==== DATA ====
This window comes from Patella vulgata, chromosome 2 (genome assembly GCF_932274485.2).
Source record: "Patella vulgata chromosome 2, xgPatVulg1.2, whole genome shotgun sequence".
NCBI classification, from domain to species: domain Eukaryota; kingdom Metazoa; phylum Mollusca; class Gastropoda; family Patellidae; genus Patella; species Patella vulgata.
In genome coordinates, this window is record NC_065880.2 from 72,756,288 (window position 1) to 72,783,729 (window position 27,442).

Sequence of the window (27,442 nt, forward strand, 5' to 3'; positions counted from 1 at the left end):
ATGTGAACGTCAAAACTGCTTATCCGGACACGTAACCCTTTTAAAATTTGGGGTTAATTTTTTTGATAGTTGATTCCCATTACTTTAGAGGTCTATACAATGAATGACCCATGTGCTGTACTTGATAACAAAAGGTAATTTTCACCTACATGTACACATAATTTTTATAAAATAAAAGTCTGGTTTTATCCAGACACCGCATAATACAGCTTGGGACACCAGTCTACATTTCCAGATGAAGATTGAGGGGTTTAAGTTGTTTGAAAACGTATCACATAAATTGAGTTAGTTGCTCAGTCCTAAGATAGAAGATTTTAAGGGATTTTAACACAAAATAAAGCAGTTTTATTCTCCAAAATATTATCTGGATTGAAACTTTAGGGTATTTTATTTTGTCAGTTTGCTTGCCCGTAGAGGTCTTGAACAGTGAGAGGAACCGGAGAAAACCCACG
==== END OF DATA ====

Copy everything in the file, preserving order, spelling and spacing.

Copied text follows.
This window comes from Patella vulgata, chromosome 2 (genome assembly GCF_932274485.2).
Source record: "Patella vulgata chromosome 2, xgPatVulg1.2, whole genome shotgun sequence".
NCBI classification, from domain to species: domain Eukaryota; kingdom Metazoa; phylum Mollusca; class Gastropoda; family Patellidae; genus Patella; species Patella vulgata.
In genome coordinates, this window is record NC_065880.2 from 72,756,288 (window position 1) to 72,783,729 (window position 27,442).

Sequence of the window (27,442 nt, forward strand, 5' to 3'; positions counted from 1 at the left end):
ATGTGAACGTCAAAACTGCTTATCCGGACACGTAACCCTTTTAAAATTTGGGGTTAATTTTTTTGATAGTTGATTCCCATTACTTTAGAGGTCTATACAATGAATGACCCATGTGCTGTACTTGATAACAAAAGGTAATTTTCACCTACATGTACACATAATTTTTATAAAATAAAAGTCTGGTTTTATCCAGACACCGCATAATACAGCTTGGGACACCAGTCTACATTTCCAGATGAAGATTGAGGGGTTTAAGTTGTTTGAAAACGTATCACATAAATTGAGTTAGTTGCTCAGTCCTAAGATAGAAGATTTTAAGGGATTTTAACACAAAATAAAGCAGTTTTATTCTCCAAAATATTATCTGGATTGAAACTTTAGGGTATTTTATTTTGTCAGTTTGCTTGCCCGTAGAGGTCTTGAACAGTGAGAGGAACCGGAGAAAACCCACG